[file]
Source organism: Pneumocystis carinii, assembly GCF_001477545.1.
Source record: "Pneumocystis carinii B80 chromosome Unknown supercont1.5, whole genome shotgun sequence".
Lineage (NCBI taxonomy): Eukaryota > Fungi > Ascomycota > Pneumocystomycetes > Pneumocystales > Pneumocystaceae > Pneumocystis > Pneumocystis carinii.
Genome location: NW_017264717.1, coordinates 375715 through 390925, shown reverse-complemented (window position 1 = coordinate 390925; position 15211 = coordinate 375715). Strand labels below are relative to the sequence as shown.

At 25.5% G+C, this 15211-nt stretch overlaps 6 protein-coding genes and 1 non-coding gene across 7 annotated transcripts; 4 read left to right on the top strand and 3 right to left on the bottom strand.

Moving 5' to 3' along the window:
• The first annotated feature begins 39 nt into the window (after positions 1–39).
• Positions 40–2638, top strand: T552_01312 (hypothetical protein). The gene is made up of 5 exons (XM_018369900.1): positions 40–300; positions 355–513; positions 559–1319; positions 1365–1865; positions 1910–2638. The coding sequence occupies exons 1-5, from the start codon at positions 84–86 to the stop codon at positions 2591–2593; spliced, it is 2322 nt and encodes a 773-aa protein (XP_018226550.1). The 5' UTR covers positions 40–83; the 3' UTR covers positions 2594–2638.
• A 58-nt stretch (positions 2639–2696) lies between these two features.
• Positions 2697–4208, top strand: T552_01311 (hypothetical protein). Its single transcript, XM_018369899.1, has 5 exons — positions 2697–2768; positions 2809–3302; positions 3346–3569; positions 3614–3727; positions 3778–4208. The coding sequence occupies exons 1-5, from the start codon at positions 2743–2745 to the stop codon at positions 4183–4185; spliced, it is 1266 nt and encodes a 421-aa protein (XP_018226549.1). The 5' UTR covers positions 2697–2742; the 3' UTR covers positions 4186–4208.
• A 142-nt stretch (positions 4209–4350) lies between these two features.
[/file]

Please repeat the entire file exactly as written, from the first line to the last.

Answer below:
Source organism: Pneumocystis carinii, assembly GCF_001477545.1.
Source record: "Pneumocystis carinii B80 chromosome Unknown supercont1.5, whole genome shotgun sequence".
Lineage (NCBI taxonomy): Eukaryota > Fungi > Ascomycota > Pneumocystomycetes > Pneumocystales > Pneumocystaceae > Pneumocystis > Pneumocystis carinii.
Genome location: NW_017264717.1, coordinates 375715 through 390925, shown reverse-complemented (window position 1 = coordinate 390925; position 15211 = coordinate 375715). Strand labels below are relative to the sequence as shown.

At 25.5% G+C, this 15211-nt stretch overlaps 6 protein-coding genes and 1 non-coding gene across 7 annotated transcripts; 4 read left to right on the top strand and 3 right to left on the bottom strand.

Moving 5' to 3' along the window:
• The first annotated feature begins 39 nt into the window (after positions 1–39).
• Positions 40–2638, top strand: T552_01312 (hypothetical protein). The gene is made up of 5 exons (XM_018369900.1): positions 40–300; positions 355–513; positions 559–1319; positions 1365–1865; positions 1910–2638. The coding sequence occupies exons 1-5, from the start codon at positions 84–86 to the stop codon at positions 2591–2593; spliced, it is 2322 nt and encodes a 773-aa protein (XP_018226550.1). The 5' UTR covers positions 40–83; the 3' UTR covers positions 2594–2638.
• A 58-nt stretch (positions 2639–2696) lies between these two features.
• Positions 2697–4208, top strand: T552_01311 (hypothetical protein). Its single transcript, XM_018369899.1, has 5 exons — positions 2697–2768; positions 2809–3302; positions 3346–3569; positions 3614–3727; positions 3778–4208. The coding sequence occupies exons 1-5, from the start codon at positions 2743–2745 to the stop codon at positions 4183–4185; spliced, it is 1266 nt and encodes a 421-aa protein (XP_018226549.1). The 5' UTR covers positions 2697–2742; the 3' UTR covers positions 4186–4208.
• A 142-nt stretch (positions 4209–4350) lies between these two features.